Across the Fraser Valley, the benchmark price of a single family detached house in July was $551,400, an increase of 3.4 per cent compared to $533,400 in July 2011.

For townhouses, the benchmark price in July was $303,400, a decrease of -0.6 per cent compared to $305,200 during the same month last year. The benchmark price of apartments in Fraser Valley in July was $206,200, an increase of 2.5 per cent compared to $201,200 in July 2011.

Olson adds, “Real estate is highly local. Depending on the property type and community, prices can be up by 8 per cent or down by 5 per cent compared to a year ago. Contact your REALTOR® for accurate, detailed data about your neighbourhood.”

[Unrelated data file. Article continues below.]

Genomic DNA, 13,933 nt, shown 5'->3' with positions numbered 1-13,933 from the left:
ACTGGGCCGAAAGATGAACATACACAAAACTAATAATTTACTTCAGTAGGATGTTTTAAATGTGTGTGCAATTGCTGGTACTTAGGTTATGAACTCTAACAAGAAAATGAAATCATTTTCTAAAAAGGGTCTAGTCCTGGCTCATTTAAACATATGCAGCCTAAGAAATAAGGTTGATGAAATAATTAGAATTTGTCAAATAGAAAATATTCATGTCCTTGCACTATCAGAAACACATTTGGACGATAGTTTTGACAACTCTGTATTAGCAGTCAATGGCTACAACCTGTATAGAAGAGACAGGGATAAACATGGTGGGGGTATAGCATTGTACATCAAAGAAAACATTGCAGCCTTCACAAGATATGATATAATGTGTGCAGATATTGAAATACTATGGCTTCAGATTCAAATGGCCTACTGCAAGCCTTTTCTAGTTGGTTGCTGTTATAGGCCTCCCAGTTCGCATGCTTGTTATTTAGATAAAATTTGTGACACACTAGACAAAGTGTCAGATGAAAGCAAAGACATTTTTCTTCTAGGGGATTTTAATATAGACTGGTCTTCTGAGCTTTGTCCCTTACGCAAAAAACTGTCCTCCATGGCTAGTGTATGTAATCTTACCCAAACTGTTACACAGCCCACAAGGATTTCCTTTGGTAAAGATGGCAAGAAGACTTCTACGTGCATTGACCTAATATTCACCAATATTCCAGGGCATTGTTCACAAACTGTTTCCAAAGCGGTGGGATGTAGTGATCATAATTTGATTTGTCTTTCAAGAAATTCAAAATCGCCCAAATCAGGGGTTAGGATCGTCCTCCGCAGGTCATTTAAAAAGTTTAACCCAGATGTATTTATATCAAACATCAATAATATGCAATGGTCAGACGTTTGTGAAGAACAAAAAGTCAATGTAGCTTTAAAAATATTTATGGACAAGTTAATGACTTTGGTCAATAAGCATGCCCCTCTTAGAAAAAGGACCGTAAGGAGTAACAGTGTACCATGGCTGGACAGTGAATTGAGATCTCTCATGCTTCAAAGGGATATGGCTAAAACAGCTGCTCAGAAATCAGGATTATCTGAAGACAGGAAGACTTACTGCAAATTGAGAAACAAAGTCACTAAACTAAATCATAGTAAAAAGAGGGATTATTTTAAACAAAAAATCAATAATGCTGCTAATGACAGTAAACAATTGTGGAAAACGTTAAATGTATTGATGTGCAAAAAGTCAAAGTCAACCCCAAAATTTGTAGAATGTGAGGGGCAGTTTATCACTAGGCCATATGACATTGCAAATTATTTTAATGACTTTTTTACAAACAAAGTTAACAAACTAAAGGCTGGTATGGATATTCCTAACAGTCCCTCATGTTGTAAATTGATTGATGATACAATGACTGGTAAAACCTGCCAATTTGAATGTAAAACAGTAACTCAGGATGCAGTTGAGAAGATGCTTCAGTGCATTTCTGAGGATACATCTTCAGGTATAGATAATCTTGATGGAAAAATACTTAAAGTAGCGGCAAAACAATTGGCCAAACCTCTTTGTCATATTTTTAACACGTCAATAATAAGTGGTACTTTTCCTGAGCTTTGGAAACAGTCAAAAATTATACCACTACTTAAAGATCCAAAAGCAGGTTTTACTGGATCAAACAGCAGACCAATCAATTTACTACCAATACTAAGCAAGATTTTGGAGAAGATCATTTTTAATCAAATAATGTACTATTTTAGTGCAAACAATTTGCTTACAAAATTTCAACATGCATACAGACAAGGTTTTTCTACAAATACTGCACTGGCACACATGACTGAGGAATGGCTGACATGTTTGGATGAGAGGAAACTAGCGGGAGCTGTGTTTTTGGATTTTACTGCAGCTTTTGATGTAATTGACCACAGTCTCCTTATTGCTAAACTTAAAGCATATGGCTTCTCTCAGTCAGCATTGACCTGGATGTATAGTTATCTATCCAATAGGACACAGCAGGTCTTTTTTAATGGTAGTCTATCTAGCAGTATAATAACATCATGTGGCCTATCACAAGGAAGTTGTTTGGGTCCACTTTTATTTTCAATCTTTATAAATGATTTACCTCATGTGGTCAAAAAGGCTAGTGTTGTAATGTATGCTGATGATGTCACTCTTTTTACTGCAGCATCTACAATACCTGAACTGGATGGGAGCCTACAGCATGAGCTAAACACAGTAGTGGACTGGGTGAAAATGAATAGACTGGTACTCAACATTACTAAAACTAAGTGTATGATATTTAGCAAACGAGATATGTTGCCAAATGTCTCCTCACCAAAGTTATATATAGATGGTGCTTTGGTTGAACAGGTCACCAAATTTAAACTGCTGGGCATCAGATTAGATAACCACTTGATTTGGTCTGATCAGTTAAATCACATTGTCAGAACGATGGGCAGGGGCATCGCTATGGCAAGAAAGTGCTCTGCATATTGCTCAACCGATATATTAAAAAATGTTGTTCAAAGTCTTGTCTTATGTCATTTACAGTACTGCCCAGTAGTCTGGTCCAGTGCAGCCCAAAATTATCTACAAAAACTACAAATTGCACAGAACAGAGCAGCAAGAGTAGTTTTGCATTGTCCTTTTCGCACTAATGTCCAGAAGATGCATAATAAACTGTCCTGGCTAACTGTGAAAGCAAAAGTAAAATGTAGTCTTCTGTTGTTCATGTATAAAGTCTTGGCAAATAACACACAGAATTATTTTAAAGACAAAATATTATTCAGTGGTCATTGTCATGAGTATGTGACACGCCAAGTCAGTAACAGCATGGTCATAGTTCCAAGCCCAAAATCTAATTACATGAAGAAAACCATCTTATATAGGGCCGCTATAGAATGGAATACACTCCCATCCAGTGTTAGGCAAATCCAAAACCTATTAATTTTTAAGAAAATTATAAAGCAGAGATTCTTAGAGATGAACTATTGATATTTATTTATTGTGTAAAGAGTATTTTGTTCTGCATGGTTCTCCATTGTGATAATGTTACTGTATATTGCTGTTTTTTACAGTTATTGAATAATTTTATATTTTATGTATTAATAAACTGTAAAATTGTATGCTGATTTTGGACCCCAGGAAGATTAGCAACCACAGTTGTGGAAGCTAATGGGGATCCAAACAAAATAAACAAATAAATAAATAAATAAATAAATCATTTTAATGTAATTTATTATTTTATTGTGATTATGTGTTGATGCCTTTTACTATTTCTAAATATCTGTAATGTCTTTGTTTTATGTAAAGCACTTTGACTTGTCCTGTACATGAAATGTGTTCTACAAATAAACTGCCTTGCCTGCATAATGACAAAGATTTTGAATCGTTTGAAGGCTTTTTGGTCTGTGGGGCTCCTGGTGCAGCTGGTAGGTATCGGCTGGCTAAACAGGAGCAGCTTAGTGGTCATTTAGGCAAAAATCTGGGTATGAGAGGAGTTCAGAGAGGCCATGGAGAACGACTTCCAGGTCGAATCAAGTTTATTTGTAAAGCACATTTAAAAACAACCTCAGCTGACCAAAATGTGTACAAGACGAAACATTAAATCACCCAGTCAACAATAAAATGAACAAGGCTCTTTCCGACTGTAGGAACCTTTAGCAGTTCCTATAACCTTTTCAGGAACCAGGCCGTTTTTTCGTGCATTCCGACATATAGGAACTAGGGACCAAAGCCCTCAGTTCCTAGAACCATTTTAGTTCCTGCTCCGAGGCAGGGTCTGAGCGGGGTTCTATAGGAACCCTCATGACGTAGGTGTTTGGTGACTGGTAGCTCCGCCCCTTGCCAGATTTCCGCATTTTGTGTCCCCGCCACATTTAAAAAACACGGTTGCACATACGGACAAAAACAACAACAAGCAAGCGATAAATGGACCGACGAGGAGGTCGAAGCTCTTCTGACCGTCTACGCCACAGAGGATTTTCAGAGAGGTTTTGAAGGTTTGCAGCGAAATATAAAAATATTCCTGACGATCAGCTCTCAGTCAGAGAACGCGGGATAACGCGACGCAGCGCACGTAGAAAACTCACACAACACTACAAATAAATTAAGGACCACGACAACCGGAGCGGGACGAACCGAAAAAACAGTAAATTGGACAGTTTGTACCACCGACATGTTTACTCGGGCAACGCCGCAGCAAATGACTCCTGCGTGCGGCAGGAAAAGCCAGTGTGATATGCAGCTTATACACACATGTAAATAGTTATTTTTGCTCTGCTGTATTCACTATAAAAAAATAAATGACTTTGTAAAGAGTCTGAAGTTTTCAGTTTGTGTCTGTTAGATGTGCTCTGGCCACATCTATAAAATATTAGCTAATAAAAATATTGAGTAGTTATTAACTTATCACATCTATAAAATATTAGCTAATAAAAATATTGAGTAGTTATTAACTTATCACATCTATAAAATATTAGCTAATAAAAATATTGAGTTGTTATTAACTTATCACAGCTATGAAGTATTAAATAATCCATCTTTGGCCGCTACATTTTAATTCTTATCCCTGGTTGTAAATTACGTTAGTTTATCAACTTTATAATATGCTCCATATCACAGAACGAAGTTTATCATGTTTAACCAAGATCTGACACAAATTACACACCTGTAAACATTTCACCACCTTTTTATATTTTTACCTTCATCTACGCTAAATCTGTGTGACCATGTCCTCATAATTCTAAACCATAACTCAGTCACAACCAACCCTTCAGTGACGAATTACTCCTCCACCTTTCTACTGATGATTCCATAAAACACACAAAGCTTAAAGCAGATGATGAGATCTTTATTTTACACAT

Reciprocity Logo The data relating to real estate on this website comes in part from the MLS® Reciprocity program of either the Greater Vancouver REALTORS® (GVR), the Fraser Valley Real Estate Board (FVREB) or the Chilliwack and District Real Estate Board (CADREB). Real estate listings held by participating real estate firms are marked with the MLS® logo and detailed information about the listing includes the name of the listing agent. This representation is based in whole or part on data generated by either the GVR, the FVREB or the CADREB which assumes no responsibility for its accuracy. The materials contained on this page may not be reproduced without the express written consent of either the GVR, the FVREB or the CADREB.